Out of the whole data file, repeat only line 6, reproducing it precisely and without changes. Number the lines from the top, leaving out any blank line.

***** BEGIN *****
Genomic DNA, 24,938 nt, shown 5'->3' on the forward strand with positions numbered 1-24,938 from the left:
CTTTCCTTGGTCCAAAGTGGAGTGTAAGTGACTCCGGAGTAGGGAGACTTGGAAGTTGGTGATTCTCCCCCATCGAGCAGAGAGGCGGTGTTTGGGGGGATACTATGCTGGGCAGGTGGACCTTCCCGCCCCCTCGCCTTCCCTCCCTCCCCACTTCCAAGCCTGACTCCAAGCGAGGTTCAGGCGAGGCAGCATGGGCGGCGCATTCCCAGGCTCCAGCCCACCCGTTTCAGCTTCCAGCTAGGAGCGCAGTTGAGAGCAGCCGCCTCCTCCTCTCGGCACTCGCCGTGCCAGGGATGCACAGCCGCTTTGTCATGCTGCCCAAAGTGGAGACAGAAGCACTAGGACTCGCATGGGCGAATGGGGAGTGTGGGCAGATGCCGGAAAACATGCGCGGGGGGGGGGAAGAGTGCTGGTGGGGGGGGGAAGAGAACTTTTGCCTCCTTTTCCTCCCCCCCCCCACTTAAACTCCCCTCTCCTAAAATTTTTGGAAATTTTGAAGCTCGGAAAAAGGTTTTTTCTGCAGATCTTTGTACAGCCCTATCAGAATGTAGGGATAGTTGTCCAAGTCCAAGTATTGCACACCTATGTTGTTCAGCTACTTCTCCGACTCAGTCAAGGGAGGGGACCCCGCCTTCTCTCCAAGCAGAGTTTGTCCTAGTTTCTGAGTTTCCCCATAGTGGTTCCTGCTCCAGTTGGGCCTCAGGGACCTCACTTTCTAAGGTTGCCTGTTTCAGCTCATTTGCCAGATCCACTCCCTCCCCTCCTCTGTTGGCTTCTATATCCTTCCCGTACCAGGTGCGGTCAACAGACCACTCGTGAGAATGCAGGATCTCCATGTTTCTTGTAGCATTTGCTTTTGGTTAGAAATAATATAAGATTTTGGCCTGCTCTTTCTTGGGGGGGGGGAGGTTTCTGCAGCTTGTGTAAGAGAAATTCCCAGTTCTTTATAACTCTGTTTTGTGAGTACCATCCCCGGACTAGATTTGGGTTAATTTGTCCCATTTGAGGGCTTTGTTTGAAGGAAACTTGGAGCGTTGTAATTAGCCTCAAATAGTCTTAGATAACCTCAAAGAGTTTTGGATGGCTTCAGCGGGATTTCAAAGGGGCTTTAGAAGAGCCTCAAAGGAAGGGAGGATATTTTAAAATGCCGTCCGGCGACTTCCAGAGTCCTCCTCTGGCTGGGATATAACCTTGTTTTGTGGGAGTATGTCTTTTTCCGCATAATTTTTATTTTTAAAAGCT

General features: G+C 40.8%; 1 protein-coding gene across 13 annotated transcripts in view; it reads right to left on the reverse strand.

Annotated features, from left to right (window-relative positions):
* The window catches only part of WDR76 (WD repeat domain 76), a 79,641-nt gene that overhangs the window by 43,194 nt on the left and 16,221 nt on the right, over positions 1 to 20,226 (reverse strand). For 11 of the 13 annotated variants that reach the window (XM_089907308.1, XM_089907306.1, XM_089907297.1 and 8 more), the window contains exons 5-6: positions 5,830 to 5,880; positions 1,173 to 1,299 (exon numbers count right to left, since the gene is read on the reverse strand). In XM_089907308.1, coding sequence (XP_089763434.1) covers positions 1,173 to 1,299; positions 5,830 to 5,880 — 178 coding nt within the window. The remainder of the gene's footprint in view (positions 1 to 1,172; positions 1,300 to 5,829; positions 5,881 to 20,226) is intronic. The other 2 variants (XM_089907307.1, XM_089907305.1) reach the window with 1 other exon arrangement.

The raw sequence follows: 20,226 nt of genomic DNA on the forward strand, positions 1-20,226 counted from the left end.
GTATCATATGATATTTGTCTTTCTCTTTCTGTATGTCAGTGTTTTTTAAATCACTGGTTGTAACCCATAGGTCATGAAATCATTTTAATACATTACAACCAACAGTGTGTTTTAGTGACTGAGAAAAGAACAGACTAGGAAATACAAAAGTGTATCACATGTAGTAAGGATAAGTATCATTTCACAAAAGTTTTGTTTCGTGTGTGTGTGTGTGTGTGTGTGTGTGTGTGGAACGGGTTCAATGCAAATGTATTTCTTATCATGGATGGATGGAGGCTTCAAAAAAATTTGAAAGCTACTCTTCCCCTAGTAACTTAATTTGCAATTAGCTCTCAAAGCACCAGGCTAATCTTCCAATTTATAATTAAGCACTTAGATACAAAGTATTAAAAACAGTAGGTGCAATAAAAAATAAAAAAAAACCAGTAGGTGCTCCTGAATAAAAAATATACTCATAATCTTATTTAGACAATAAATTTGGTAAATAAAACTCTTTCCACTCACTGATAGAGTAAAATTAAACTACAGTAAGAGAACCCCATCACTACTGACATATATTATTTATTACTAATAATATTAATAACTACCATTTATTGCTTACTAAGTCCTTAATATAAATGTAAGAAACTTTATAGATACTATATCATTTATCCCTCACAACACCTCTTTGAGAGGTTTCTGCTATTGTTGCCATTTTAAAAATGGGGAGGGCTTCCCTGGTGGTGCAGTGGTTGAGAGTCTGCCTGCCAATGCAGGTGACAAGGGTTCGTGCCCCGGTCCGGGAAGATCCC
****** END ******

The raw sequence follows: 20,226 nt of genomic DNA on the forward strand, positions 1-20,226 counted from the left end.